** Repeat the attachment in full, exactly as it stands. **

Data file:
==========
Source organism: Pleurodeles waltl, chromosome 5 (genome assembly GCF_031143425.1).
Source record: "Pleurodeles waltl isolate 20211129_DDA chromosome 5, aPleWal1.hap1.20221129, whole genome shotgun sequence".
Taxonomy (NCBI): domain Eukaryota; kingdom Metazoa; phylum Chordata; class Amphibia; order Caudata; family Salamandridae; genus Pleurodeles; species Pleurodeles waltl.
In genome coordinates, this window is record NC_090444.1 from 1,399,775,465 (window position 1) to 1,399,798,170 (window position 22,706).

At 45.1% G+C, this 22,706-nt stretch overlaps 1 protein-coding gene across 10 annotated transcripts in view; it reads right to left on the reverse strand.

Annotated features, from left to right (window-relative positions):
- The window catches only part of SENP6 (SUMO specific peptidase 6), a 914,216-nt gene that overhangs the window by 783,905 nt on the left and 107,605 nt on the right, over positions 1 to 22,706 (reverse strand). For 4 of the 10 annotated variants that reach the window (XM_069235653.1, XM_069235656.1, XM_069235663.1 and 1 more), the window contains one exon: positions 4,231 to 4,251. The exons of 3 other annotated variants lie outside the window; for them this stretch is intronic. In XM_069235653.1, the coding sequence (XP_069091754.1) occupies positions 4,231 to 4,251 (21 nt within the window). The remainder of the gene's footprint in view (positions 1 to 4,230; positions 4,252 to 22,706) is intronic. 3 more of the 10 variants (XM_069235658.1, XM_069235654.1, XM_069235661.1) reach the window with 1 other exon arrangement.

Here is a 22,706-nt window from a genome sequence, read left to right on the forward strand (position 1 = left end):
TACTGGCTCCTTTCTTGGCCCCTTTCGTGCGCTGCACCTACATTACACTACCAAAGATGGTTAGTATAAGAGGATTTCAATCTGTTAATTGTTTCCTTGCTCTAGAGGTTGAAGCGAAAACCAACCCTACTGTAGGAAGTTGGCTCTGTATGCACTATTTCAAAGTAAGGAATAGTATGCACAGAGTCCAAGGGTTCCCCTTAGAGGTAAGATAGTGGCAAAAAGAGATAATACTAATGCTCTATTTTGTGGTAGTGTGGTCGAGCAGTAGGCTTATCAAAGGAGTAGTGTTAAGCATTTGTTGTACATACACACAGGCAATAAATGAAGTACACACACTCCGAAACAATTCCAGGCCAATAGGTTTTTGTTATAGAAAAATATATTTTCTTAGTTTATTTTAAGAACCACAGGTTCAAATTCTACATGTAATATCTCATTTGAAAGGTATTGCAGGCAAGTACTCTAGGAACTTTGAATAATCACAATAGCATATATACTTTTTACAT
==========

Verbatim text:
Source organism: Pleurodeles waltl, chromosome 5 (genome assembly GCF_031143425.1).
Source record: "Pleurodeles waltl isolate 20211129_DDA chromosome 5, aPleWal1.hap1.20221129, whole genome shotgun sequence".
Taxonomy (NCBI): domain Eukaryota; kingdom Metazoa; phylum Chordata; class Amphibia; order Caudata; family Salamandridae; genus Pleurodeles; species Pleurodeles waltl.
In genome coordinates, this window is record NC_090444.1 from 1,399,775,465 (window position 1) to 1,399,798,170 (window position 22,706).

At 45.1% G+C, this 22,706-nt stretch overlaps 1 protein-coding gene across 10 annotated transcripts in view; it reads right to left on the reverse strand.

Annotated features, from left to right (window-relative positions):
- The window catches only part of SENP6 (SUMO specific peptidase 6), a 914,216-nt gene that overhangs the window by 783,905 nt on the left and 107,605 nt on the right, over positions 1 to 22,706 (reverse strand). For 4 of the 10 annotated variants that reach the window (XM_069235653.1, XM_069235656.1, XM_069235663.1 and 1 more), the window contains one exon: positions 4,231 to 4,251. The exons of 3 other annotated variants lie outside the window; for them this stretch is intronic. In XM_069235653.1, the coding sequence (XP_069091754.1) occupies positions 4,231 to 4,251 (21 nt within the window). The remainder of the gene's footprint in view (positions 1 to 4,230; positions 4,252 to 22,706) is intronic. 3 more of the 10 variants (XM_069235658.1, XM_069235654.1, XM_069235661.1) reach the window with 1 other exon arrangement.

Here is a 22,706-nt window from a genome sequence, read left to right on the forward strand (position 1 = left end):
TACTGGCTCCTTTCTTGGCCCCTTTCGTGCGCTGCACCTACATTACACTACCAAAGATGGTTAGTATAAGAGGATTTCAATCTGTTAATTGTTTCCTTGCTCTAGAGGTTGAAGCGAAAACCAACCCTACTGTAGGAAGTTGGCTCTGTATGCACTATTTCAAAGTAAGGAATAGTATGCACAGAGTCCAAGGGTTCCCCTTAGAGGTAAGATAGTGGCAAAAAGAGATAATACTAATGCTCTATTTTGTGGTAGTGTGGTCGAGCAGTAGGCTTATCAAAGGAGTAGTGTTAAGCATTTGTTGTACATACACACAGGCAATAAATGAAGTACACACACTCCGAAACAATTCCAGGCCAATAGGTTTTTGTTATAGAAAAATATATTTTCTTAGTTTATTTTAAGAACCACAGGTTCAAATTCTACATGTAATATCTCATTTGAAAGGTATTGCAGGCAAGTACTCTAGGAACTTTGAATAATCACAATAGCATATATACTTTTTACAT